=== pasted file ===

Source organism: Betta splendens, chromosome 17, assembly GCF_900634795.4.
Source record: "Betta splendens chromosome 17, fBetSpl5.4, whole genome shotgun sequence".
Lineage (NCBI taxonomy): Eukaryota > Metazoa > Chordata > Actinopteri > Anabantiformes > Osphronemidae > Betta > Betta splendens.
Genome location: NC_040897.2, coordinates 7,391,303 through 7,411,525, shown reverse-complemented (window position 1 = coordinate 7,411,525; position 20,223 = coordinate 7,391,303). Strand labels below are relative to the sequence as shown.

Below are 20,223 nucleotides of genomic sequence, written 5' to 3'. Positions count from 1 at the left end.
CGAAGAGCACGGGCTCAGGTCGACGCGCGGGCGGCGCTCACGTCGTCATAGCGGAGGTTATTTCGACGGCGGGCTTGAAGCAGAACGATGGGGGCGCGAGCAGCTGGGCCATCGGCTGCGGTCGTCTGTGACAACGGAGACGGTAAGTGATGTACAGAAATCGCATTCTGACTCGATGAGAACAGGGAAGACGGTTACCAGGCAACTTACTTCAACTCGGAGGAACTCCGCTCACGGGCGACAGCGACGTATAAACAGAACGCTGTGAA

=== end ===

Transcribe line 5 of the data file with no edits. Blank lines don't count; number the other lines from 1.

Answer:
Below are 20,223 nucleotides of genomic sequence, written 5' to 3'. Positions count from 1 at the left end.